Standard of Comparison?Edit

It is common for Democrats to make very confident statements that they just know must be true because, well, they care so much that it just has to be so. Whenever anyone “knows” that she is right, it is usually because she travels in such a homogeneous circle that her assumptions have never been challenged. A good way to approach this kind of person is to look for something measurable in their statement with which to get the discussion on a quantitative or at least a semi-quantitative footing.

On the campaign trail, Hillary Clinton has appealed to the anti-war base in her party by asserting that we are “losing the fight to Al Queda and bin Laden” in Afghanistan(WSJ 8/13/07).
”Now, we talk a great deal about Iraq and not enough about Afghanistan, where our failures have squandered much of what our military accomplished and limited the reach and positive impact of President Karzai's moderate, democratic government." (Nov, 2006).

The key to debating these kinds of charges is to understand that “losing” and “failure” are quantitative terms that imply comparison to some standard. What is that standard? In an insurrection-type civil war, one could, for example, look at two parameters: terrorist incidents and economic conditions.

  • In the Pashtun province of Khost, for instance, there have been no conventional attacks on Coalition or Afghan as of August of this year.
  • Of the 67 IED explosions, all were upon “soft” civilian targets and 51 IED’s have been reported by locals before detonation.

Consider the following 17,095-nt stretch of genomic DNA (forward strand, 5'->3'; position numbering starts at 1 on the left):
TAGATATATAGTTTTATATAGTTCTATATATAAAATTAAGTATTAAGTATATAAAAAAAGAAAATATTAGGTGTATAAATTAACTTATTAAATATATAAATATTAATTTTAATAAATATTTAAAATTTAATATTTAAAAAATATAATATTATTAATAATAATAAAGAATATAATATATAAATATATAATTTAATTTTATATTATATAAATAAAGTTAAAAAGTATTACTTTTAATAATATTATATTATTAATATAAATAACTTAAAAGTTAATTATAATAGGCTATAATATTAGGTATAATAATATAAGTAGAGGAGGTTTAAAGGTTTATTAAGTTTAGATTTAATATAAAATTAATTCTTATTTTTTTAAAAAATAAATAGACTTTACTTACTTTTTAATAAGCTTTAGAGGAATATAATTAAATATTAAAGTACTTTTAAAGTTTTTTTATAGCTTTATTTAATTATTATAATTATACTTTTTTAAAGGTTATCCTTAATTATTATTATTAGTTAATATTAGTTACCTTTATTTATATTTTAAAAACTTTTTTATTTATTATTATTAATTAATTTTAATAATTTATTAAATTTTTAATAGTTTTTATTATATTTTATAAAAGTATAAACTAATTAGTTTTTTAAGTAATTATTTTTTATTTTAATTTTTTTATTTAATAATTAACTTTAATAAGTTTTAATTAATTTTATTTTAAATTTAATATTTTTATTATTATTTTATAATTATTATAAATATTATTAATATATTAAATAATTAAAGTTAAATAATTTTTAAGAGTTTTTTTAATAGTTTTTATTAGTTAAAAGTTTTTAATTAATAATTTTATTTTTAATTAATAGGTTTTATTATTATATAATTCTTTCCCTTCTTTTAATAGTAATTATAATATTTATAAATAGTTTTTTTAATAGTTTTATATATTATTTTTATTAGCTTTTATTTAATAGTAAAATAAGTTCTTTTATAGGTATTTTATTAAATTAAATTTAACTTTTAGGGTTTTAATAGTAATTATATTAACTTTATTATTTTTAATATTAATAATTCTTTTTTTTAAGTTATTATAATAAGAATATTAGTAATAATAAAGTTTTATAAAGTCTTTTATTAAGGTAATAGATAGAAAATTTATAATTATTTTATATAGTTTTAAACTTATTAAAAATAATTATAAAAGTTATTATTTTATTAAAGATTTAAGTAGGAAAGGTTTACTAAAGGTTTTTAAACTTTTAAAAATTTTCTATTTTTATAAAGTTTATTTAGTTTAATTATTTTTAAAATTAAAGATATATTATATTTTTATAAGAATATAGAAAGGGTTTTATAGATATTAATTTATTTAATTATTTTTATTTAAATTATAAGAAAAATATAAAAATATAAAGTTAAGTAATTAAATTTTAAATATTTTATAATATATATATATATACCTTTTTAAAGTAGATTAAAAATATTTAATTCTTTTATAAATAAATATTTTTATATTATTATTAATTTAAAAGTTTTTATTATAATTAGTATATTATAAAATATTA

• Compare the 58 resulting deaths in Khost, population of one million people, to the murder rate in American cities of the same size in 2006:
      • San Jose 29
      • Indianapolis 108
      • Detroit 37
  • Economically, Afghanistan has always been one of the world’s poorest countries. Foreign policy experts have stated that success would be to raise the country’s per capita GDP to that of Bangladesh’s $419/year, within the next 20 years.
  • The presence of paved roads now linking the major cities is a national first.
  • Mobile phone cards have dropped in price from $40 to $3 over the past few years and are adding subscribers at the rate of more that 2 million for 2007 and three million for 2008.
  • Banks are opening branches throughout the country with thousands of new accounts.

This rapid improvement is national with the exception of Helmand Province and a few bad districts of Uruzgun, Kandhar and Laghar. This is much like the security in any number of third world countries and seems rather like modest success.

So when Mrs. Clinton, or anyone else, makes sweeping statements about anything, one’s first response must be: "what is the standard of comparison?"

Exercise 2Edit

Discuss the following quote about the present Bush administration:

We have a culture of corruption, we have cronyism, we have incompetence. I predict to you that this administration will go down in history as one of the worst that has ever governed our country.--Hillary Clinton (All Headline News)

Define TermsEdit

Examine the statement below, which is standard for socialist thinking: